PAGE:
So what happens if we make the relative chords
in that scale 7th chords?
The intervals stay the same, the overall type of chord
stays the same (e.g. major, minor) but we add the 7th tone to each chord
If you're scratching your head wondering what "adding the 7th tone" means, you need a chord theory fix! Access the guitar chord theory lessons here.
If we are
using 7th chords, you need to remember how the 7th is used for each chord in the scale, based on where it lies in its relative mode...
- Ionian and Lydian both build major 7th chords (e.g. Emaj7) because the notes in their scales involves the 7th in its "natural", major scale position.
- Mixolydian (5th mode, therefore 5th chord in scale) builds dominant 7 chords (flat 7th, e.g. E7) because there's a flat 7th in its scale. A major chord with a flat 7th is called a dominant 7th chord!
- The minor modes, Dorian, Phrygian and Aeolian also have flat 7ths in their scales making them minor 7th chords.
So, bearing this in mind...
If we started the scale on C# (C# Ionian would be our first mode) then its relative 7th
chord would be... C#maj7
Let's follow the sequence in the below diagram, from the first (tonic) chord in the scale, C#maj7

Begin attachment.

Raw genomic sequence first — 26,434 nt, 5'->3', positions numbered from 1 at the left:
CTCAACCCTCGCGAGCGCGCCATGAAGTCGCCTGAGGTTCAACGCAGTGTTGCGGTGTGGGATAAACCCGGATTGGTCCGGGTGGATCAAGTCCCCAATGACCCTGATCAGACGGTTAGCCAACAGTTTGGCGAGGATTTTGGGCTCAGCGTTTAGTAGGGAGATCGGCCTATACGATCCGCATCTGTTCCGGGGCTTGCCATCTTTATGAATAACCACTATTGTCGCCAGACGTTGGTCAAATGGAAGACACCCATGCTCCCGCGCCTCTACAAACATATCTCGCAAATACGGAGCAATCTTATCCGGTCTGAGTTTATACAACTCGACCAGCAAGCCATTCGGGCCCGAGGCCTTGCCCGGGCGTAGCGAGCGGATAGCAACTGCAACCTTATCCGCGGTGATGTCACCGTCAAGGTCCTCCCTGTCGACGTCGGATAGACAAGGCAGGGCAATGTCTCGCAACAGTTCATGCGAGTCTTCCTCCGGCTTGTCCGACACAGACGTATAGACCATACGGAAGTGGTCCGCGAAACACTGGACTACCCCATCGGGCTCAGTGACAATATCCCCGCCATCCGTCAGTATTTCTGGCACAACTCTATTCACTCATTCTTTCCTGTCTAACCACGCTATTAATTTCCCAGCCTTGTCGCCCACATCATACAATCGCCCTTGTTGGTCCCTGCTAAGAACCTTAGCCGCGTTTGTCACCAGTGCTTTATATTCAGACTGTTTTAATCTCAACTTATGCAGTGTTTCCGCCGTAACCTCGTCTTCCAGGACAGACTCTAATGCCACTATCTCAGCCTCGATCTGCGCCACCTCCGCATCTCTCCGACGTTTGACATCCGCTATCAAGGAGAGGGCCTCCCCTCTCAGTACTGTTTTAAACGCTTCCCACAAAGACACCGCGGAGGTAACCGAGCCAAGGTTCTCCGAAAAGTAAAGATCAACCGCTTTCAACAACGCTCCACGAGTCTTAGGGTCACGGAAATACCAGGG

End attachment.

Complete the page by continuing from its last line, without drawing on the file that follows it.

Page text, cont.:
... Click on the diagram to hear the sequence
So it's exactly the same chord scale as before
in its purest form, the only thing we've altered is the fullness of the chord
(e.g. instead of just C#, it's now C#maj7. Instead of just Fm, it's Fm7). This is a great exercise for building chord progressions - start with the basic 3 note triad chords
and add notes to each chord from their relative mode scales
(e.g. Mixolydian has a flat 7th, sure, but why not try adding other tones from that mode as well)...
We're jumping way ahead of ourselves anyway - more on that soon
Right, I think we deserve a break!...A lot to take in...
You're probably thinking "OK, but when are you going to show me how to make my OWN chord progressions!?" Patience! In the coming lessons I'll show you exactly how to use this chord scale to create your own major and minor key progressions on your guitar.
For now, trust me, learn that chord scale's intervals - you should be able to play it starting from any
chord using this whole-step and half-step interval structure. But, if you're really
struggling at this stage... Deep breath
- go back to the main guitar theory page and see what you've missed before this lesson. It's important to learn this stuff in the order I've presented it, but I understand you may have arrived at this page from a search engine. You must take your time with all this.